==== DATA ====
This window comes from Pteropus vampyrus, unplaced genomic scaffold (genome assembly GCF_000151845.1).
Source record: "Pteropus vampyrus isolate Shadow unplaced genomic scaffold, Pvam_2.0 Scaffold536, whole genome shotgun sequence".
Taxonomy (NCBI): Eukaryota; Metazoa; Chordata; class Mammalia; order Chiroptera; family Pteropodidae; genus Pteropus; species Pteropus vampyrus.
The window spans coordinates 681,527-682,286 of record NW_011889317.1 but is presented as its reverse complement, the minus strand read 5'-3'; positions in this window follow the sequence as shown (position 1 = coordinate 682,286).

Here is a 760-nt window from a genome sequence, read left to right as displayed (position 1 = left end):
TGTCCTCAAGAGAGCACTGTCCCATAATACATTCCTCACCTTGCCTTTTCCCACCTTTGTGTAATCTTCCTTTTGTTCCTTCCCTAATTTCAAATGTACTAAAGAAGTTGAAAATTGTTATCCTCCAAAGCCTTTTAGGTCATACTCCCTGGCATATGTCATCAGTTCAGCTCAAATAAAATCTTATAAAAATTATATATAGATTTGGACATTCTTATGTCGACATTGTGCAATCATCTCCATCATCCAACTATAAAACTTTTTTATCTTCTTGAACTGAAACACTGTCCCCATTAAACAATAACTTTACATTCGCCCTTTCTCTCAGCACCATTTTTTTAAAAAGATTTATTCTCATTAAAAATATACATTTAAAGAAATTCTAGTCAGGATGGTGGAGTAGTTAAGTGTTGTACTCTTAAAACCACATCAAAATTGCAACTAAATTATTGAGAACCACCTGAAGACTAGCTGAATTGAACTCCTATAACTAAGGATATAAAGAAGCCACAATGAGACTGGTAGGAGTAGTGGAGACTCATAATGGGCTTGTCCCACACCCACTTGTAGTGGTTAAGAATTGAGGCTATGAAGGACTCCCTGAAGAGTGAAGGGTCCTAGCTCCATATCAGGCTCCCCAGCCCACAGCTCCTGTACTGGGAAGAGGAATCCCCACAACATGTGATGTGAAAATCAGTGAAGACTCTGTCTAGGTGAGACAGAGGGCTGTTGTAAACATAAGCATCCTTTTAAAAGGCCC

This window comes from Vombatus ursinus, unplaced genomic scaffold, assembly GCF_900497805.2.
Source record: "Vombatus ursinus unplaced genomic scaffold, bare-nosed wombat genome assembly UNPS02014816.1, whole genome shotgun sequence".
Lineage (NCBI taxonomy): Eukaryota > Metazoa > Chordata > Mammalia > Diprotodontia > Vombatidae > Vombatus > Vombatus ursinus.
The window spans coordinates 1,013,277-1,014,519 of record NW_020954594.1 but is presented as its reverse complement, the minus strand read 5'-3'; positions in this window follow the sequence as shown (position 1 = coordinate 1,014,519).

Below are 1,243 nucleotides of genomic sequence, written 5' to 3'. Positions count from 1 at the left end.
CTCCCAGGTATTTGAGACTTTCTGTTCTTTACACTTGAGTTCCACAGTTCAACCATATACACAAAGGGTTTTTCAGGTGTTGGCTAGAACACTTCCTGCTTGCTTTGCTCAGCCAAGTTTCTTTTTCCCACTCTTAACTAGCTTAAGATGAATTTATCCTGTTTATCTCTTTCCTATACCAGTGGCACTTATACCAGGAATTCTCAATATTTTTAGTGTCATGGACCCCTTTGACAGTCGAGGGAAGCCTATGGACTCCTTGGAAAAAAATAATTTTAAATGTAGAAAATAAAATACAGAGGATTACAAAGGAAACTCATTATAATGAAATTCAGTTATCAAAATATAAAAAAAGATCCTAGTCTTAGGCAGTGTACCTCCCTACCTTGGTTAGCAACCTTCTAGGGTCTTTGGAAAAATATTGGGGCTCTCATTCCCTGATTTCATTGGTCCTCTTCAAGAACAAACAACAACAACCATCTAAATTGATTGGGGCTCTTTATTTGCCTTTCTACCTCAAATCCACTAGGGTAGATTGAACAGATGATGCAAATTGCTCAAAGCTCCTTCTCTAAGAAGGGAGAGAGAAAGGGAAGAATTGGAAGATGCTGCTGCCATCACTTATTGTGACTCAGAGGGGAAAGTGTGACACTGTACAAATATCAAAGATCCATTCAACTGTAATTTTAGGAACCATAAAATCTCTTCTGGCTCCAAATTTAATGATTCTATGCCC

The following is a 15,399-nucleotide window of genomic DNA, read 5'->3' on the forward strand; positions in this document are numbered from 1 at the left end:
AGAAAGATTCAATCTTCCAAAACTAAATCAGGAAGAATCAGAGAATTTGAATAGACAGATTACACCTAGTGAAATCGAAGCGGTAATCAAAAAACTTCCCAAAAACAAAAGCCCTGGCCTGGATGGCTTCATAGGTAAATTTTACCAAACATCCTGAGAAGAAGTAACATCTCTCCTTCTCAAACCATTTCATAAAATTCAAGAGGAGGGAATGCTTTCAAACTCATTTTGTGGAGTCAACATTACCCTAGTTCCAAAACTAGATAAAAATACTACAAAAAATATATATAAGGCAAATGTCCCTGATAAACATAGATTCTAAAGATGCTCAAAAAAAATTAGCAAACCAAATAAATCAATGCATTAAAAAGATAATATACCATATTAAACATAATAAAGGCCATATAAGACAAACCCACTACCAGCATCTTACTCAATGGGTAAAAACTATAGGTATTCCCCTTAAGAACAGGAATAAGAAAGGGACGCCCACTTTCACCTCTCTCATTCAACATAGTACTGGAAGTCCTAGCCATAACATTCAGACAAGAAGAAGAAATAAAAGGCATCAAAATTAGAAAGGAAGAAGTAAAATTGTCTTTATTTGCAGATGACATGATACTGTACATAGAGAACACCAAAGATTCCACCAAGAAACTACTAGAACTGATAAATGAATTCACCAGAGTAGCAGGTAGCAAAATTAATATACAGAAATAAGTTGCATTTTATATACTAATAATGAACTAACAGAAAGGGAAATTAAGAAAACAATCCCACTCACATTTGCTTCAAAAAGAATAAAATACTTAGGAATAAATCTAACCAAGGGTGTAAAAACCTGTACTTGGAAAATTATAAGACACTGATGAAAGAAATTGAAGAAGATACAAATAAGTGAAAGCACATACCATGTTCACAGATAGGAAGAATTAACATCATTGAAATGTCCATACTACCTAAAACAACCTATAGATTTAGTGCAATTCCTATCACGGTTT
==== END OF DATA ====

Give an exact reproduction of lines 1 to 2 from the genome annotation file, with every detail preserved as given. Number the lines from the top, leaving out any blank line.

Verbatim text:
This window comes from Pteropus vampyrus, unplaced genomic scaffold (genome assembly GCF_000151845.1).
Source record: "Pteropus vampyrus isolate Shadow unplaced genomic scaffold, Pvam_2.0 Scaffold536, whole genome shotgun sequence".